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Posts Tagged ‘drone’
February 12th, 2013 at 8:54 am
Ramirez Cartoon: Drones
Posted by Print

Below is one of the latest cartoons from two-time Pulitzer Prize-winner Michael Ramirez. 

View more of Michael Ramirez’s cartoons on CFIF’s website here.

June 26th, 2012 at 12:42 pm
Domestic Drones Turned Into Terrorist Missiles?

Previously, I’ve agreed with Charles Krauthammer’s concerns about unmanned aerial vehicles (UAVs or drones) being allowed into domestic airspace because of the threat to privacy from so-called “eyes in the sky.”

Now, Todd Humphreys, a professor at the University of Texas at Austin, is showing how tech savvy terrorists can, and very likely will, exploit a “gaping hole” in the government’s flight security structure.

Last Tuesday, in the barren desert of the White Sands Missile Range in New Mexico, officials from the FAA and Department of Homeland Security watched as Humphrey’s team repeatedly took control of a drone from a remote hilltop. The results were every bit as dramatic as the test at the UT stadium a few days earlier.

DHS is attempting to identify and mitigate GPS interference through its new “Patriot Watch” and “Patriot Shield” programs, but the effort is poorly funded, still in its infancy, and is mostly geared toward finding people using jammers, not spoofers.

According to Humphreys, “Spoofing [a drone’s GPS receiver] is just another way of hijacking a plane.”

For about $1,000 and with a little bit of technical training a terrorist could take control of any civilian-operated drone and wreck havoc.  Without a human pilot at the controls, the drone’s onboard computer will simply follow whatever commands it is given, regardless of where they originate.

And while some terrorists may be interested in taking over surveillance drones for intelligence gathering purposes, the real danger is if a drone as large as a cargo plane – which FedEx plans to use when domestic drones are approved – is overtaken and flown into planes carrying people or into crowded buildings.

As Humphreys says, “In 5 or 10 years you have 30,000 drones in the airspace.  Each one of these would be a potential missile used against us.”

So not only would a terrorist hacker not need to buy a drone in order to fly one, he wouldn’t even need to go through an invasive TSA screening to reenact the 9/11 tragedy.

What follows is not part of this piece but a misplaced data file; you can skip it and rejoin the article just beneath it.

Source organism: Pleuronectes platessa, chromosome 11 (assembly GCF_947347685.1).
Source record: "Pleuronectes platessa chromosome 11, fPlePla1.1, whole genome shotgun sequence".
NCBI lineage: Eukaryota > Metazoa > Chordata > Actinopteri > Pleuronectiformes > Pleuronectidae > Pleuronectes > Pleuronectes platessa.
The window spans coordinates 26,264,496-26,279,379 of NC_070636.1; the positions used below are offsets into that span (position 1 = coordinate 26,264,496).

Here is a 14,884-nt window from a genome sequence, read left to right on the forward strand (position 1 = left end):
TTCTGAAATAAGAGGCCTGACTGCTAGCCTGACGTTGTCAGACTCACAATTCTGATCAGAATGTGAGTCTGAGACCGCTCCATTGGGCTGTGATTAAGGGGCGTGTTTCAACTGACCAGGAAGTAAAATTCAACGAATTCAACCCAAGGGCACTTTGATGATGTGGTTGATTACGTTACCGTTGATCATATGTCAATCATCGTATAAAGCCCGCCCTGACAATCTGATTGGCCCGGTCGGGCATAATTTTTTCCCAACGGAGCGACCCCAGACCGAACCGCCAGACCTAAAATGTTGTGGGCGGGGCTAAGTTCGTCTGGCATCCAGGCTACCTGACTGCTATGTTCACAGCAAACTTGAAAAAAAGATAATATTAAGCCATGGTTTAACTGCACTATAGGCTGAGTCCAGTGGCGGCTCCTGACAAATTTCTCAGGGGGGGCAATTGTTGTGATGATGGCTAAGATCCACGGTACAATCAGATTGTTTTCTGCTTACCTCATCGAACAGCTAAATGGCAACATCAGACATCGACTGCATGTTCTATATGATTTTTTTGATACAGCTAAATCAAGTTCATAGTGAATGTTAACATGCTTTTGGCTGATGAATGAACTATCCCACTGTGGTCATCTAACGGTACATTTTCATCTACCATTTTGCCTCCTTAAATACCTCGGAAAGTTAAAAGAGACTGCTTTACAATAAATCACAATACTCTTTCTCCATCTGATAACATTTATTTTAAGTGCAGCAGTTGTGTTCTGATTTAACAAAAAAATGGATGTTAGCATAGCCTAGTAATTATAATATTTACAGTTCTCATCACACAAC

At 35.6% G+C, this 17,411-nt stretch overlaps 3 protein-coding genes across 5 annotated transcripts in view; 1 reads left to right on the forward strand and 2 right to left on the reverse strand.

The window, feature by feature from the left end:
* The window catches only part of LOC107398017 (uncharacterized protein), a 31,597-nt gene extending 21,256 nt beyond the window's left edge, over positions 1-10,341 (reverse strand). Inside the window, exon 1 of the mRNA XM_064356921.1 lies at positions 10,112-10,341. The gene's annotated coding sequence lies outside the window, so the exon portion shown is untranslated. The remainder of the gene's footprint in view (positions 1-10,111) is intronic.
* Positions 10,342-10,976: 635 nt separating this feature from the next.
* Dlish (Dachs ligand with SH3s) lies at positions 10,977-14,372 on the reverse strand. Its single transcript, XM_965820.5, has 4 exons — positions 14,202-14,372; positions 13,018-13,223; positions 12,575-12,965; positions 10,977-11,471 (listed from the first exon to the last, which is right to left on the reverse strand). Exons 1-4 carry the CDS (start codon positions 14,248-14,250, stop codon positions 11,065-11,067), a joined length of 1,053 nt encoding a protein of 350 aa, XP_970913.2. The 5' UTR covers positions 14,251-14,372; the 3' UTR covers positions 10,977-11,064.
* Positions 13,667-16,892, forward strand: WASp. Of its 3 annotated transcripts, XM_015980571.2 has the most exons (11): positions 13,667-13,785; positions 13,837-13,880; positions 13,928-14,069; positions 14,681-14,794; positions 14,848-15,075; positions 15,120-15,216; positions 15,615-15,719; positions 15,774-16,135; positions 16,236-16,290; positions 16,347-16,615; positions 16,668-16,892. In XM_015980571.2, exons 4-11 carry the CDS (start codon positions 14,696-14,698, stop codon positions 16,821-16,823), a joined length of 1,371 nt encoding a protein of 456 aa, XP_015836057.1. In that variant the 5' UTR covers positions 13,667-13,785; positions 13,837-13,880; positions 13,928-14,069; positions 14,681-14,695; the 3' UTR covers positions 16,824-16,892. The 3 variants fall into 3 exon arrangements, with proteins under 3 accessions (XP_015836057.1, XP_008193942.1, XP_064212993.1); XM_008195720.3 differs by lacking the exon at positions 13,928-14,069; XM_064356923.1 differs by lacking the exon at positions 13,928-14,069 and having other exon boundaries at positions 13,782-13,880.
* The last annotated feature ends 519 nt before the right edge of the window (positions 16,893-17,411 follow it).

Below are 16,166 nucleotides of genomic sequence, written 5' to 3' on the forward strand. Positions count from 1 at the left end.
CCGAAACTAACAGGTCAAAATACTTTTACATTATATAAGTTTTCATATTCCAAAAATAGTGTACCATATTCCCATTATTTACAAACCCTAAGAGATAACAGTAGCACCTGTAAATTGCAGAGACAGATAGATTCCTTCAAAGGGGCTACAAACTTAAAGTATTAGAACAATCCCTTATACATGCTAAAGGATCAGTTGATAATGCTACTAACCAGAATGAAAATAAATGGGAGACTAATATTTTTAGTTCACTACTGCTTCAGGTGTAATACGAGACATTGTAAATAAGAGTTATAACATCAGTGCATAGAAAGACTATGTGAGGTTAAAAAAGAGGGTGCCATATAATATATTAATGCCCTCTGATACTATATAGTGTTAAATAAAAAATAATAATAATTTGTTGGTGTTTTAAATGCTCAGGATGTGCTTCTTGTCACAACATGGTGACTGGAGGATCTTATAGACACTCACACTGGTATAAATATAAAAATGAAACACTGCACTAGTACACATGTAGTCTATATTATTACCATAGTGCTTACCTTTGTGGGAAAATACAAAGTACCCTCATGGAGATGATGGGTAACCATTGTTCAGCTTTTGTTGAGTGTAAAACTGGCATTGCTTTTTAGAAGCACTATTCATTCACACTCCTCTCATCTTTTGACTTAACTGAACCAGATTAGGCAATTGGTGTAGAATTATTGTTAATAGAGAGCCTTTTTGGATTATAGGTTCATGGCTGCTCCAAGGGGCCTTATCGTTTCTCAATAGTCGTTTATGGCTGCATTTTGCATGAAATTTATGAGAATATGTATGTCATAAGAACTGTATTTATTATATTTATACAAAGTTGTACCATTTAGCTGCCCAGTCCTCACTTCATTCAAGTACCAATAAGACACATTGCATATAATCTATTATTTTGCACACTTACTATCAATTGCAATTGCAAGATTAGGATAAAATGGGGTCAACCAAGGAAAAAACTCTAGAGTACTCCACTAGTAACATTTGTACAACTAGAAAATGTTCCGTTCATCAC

Because of pressure from the military and drone manufacturers, Congress is requiring the Federal Aviation Administration to fast-track regulations as part of the FAA’s reauthorization act.  Significant rules that will impact every American are to be conceived, written, and finalized within weeks of each other, and an entire regulatory scheme is mandated to be implemented in less than a year.

If you think that kind of statutory mandate translates into greater bureaucratic efficiency, think again.

The time-crunch – and the deliberate lack of oversight from Congress by pushing the rule writing onto an agency – means that everyday Americans will not be privy to the decision making process that will dramatically impact their safety in the air and on the ground.

Congress needs to rein itself and this process in.  With arguably illegal waivers being given to certain groups to avoid provisions of ObamaCare and No Child Left Behind, we’ve seen how arbitrary and capricious federal regulators can be when it comes to expedited rulemaking.  There’s no reason to expect a more coherent approach from an FAA trying to balance competing interests like privacy, profit, and public safety on an irrational deadline.

We need open debate and deliberation from our elected officials about the costs and benefits of domestic drones.  If Congress won’t engage the issue because it’s too politically painful, then the American people shouldn’t suffer a lapse in safety and privacy because their representatives would rather pass the buck than take responsibility.

May 30th, 2012 at 2:28 pm
State Governments Not Limiting Their Hunger for Drone Dollars

Salon highlights the combination of state-based interests lining-up to convince the Federal Aviation Administration to award it one of six licenses to operate a domestic drone test site.

The deal is this: Prove that drones – unmanned surveillance aircraft – can be operated safely in civilian airspace, and the FAA will remove regulatory barriers restricting where drones can fly.

By extension, locations with test sites will be positioned to become hubs for drone-related activity.

Salon notes that while states like Florida, Ohio, and Colorado have already pitched plans to the FAA to land a test site…